10 ways to make your childs wardrobe more sustainable
International childrenswear retailer, Childrensalon has created a 10-way guide to help you make...Read More
During the school holidays it can be so hard to find things to fill the time, so why not embrace arts and crafts? It’s not so bad when it’s warm and dry, but on those rainy days it’s all too easy to just turn the TV on. Arts and craft activities are an excellent alternative to screen time, and can be done no matter the weather.
Arts and crafts are not only fun but can actually aid development in a number of areas. Obviously, crafts can encourage and develop creativity. However more importantly it gives children the opportunity to just ‘have a go’. This open ended freedom and confidence to experiment and explore is something we often lose as we grow up. We worry too much about doing it ‘wrong’. With arts and crafts there is no right or wrong. Even if at the end the finished product is just a pile of brown mush, and not something that will proudly be displayed on the mantelpiece. Just exploring different ideas, processes and textures can be fun on its own. If the end result is brown mush it helps children to develop resilience. It teaches them learn to problem solve when things don’t go the way they planned.
This sort of creative exploration is particularly important. Schools often have so much pressure to produce good results in Maths and English, often resulting curriculum time for creativity to be limited. Even when there are opportunities for art in school there will still be a fair amount of structure and constraints. The subject, resources and the amount of time to complete the project will probably be decided for them. So when doing arts and crafts at home, where possible, give children a choice. Deciding what to make, with which materials, in their own time, will give them a great sense of empowerment.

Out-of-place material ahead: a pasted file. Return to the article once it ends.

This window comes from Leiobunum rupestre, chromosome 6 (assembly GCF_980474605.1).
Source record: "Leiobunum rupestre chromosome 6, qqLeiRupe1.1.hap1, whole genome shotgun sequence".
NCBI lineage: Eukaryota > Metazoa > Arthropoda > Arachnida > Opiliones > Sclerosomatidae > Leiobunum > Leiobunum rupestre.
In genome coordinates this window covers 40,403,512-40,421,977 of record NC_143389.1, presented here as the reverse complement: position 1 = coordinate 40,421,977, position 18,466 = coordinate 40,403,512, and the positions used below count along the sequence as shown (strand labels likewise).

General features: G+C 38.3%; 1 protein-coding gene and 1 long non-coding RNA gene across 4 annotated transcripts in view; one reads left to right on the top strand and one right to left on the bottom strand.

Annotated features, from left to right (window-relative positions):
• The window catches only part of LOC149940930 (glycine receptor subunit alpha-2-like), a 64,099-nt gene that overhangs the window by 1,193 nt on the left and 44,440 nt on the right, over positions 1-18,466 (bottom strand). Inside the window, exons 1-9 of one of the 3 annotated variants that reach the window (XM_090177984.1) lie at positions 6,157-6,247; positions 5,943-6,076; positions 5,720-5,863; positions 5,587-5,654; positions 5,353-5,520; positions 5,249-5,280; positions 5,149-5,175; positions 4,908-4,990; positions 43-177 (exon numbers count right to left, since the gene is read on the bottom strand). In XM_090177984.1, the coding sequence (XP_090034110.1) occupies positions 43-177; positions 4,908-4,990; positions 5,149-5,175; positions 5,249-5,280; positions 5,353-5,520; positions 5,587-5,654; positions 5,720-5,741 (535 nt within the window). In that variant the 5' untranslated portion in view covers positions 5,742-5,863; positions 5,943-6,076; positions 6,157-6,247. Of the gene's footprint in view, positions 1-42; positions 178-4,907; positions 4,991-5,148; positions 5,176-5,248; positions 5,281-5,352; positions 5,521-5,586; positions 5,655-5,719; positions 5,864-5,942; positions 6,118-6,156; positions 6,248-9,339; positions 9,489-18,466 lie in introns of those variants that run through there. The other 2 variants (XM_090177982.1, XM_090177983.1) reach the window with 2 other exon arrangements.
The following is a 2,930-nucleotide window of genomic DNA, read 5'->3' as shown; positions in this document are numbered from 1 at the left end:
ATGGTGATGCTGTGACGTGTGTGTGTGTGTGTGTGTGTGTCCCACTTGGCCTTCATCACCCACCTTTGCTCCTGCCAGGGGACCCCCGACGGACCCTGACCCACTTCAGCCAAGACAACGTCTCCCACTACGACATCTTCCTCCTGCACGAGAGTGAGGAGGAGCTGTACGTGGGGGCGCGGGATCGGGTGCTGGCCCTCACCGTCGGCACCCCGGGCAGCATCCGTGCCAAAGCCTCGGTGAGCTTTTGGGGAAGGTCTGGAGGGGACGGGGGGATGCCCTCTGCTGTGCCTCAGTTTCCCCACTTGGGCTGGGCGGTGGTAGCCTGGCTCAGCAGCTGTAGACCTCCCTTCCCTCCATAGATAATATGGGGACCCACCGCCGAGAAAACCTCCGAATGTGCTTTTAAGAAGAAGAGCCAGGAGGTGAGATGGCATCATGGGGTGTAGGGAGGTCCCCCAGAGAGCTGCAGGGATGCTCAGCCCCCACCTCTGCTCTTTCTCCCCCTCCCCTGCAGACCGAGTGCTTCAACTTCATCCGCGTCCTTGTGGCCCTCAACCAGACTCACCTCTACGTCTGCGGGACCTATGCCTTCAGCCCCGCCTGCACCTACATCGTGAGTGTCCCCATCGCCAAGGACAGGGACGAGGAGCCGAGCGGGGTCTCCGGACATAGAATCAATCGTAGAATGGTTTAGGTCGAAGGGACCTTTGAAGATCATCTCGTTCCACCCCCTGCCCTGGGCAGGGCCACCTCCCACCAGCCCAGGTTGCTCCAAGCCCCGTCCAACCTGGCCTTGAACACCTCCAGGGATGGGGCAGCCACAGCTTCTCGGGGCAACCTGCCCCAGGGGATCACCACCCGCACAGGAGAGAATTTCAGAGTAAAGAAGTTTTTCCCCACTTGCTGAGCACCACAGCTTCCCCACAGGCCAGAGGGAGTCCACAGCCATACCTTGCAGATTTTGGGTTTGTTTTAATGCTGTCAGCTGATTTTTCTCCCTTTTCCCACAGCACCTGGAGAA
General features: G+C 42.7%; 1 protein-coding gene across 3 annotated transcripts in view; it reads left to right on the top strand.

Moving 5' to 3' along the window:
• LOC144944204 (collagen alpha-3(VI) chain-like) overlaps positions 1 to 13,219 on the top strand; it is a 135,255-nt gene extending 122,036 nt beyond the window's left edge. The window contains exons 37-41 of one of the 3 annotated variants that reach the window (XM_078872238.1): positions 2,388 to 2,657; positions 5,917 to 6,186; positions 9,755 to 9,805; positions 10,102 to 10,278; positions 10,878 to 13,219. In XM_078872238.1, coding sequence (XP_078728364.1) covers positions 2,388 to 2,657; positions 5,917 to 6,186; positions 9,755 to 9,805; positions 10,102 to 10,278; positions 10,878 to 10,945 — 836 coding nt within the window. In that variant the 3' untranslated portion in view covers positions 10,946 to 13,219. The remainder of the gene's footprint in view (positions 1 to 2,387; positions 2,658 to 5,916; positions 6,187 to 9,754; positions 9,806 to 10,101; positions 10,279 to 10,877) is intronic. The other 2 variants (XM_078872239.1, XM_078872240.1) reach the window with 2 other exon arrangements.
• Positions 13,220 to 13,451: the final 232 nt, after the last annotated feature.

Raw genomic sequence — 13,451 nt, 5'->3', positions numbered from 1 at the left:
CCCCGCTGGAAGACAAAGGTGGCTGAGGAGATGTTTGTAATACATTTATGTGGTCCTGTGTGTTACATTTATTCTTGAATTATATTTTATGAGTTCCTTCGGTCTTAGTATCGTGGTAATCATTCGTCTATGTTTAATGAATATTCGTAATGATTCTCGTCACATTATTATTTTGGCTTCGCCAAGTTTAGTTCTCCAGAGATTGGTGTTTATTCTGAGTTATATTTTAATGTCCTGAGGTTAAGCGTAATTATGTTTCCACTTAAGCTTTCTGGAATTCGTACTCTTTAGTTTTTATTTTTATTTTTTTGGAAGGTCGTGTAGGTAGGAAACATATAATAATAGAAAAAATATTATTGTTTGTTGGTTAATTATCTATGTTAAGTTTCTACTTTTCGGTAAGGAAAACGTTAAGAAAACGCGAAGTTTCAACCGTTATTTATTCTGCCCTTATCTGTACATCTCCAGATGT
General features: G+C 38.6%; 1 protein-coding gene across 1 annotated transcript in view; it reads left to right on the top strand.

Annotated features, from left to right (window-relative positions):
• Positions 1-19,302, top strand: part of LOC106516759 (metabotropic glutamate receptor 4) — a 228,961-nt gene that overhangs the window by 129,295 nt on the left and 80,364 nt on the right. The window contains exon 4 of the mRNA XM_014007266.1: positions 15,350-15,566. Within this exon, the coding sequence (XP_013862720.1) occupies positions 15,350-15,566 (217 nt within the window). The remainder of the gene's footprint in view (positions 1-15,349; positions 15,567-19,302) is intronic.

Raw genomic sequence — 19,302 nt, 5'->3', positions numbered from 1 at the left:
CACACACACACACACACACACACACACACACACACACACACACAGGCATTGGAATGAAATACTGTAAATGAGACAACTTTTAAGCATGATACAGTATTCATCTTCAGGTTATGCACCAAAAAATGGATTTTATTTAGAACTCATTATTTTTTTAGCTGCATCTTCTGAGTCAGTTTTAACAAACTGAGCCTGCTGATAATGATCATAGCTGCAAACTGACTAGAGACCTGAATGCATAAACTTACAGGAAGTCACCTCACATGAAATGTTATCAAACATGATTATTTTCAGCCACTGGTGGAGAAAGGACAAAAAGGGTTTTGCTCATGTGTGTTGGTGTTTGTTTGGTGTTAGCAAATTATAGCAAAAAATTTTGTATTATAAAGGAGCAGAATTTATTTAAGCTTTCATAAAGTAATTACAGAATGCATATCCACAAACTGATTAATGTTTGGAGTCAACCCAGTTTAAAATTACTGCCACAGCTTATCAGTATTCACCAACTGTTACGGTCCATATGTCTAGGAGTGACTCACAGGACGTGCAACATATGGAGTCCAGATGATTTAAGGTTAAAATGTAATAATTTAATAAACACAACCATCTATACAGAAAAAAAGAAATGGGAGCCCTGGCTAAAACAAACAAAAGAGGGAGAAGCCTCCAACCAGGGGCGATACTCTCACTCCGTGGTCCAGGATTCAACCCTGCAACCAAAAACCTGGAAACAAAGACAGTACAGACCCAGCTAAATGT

Arts and crafts can also encourage the development of fine motor skills. For a young child this may be learning to hold and control a paint brush. For an older child it may be carefully colouring in between the lines or cutting around fiddly shapes. Picking up a tiny googly eye and sticking it in exactly the right place can be a real challenge, even for grown ups! But children will often persevere until they can finally master this sort of challenge. The resulting pride about the finished product is so much greater because the task was so hard. Of course, activities like this can also cause a great deal of frustration and stress (for both you and them!) We should be ready to step in to help with encouraging words and actions (but at the same time being careful not to step in too quickly). Showing your love and support over something this small lets your child know you will be there for the bigger things too.
So although less obvious, arts and crafts can greatly benefit emotional development. Some activities can be relaxing and therapeutic, for example colouring. (They even make adult colouring books now, for this reason.) Playdough- imagine squeezing a stress ball! Craft activities can help children to deal with and process big, emotional events. For example:
But one of the biggest benefits of arts and crafts is, if you find the right project, your children will be entertained long enough for you to finish your cup of tea. So what’s your excuse?
I’d love to do arts and crafts with my kids but….